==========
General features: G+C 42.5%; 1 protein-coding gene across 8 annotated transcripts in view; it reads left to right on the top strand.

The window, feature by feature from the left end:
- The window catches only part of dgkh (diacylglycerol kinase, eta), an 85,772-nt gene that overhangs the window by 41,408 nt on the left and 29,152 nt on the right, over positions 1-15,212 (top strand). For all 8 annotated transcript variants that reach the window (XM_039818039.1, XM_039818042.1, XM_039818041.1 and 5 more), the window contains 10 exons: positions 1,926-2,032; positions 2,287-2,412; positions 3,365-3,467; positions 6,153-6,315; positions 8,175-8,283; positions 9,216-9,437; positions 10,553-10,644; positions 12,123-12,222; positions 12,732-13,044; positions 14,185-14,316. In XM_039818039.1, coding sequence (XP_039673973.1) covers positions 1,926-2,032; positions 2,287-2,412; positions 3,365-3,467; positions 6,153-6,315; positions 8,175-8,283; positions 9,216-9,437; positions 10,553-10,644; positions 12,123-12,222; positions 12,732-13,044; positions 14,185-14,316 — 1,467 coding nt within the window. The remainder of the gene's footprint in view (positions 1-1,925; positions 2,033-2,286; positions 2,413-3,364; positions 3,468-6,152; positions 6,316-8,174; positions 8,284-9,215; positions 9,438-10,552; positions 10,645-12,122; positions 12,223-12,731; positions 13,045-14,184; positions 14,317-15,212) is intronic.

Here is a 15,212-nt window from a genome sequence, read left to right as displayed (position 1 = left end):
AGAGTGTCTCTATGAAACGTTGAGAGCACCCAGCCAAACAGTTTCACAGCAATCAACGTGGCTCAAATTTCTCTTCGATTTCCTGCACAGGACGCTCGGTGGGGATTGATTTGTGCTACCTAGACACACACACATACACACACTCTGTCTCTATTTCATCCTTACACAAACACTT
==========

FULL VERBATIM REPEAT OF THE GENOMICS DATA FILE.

General features: G+C 42.5%; 1 protein-coding gene across 8 annotated transcripts in view; it reads left to right on the top strand.

The window, feature by feature from the left end:
- The window catches only part of dgkh (diacylglycerol kinase, eta), an 85,772-nt gene that overhangs the window by 41,408 nt on the left and 29,152 nt on the right, over positions 1-15,212 (top strand). For all 8 annotated transcript variants that reach the window (XM_039818039.1, XM_039818042.1, XM_039818041.1 and 5 more), the window contains 10 exons: positions 1,926-2,032; positions 2,287-2,412; positions 3,365-3,467; positions 6,153-6,315; positions 8,175-8,283; positions 9,216-9,437; positions 10,553-10,644; positions 12,123-12,222; positions 12,732-13,044; positions 14,185-14,316. In XM_039818039.1, coding sequence (XP_039673973.1) covers positions 1,926-2,032; positions 2,287-2,412; positions 3,365-3,467; positions 6,153-6,315; positions 8,175-8,283; positions 9,216-9,437; positions 10,553-10,644; positions 12,123-12,222; positions 12,732-13,044; positions 14,185-14,316 — 1,467 coding nt within the window. The remainder of the gene's footprint in view (positions 1-1,925; positions 2,033-2,286; positions 2,413-3,364; positions 3,468-6,152; positions 6,316-8,174; positions 8,284-9,215; positions 9,438-10,552; positions 10,645-12,122; positions 12,223-12,731; positions 13,045-14,184; positions 14,317-15,212) is intronic.

Here is a 15,212-nt window from a genome sequence, read left to right as displayed (position 1 = left end):
AGAGTGTCTCTATGAAACGTTGAGAGCACCCAGCCAAACAGTTTCACAGCAATCAACGTGGCTCAAATTTCTCTTCGATTTCCTGCACAGGACGCTCGGTGGGGATTGATTTGTGCTACCTAGACACACACACATACACACACTCTGTCTCTATTTCATCCTTACACAAACACTT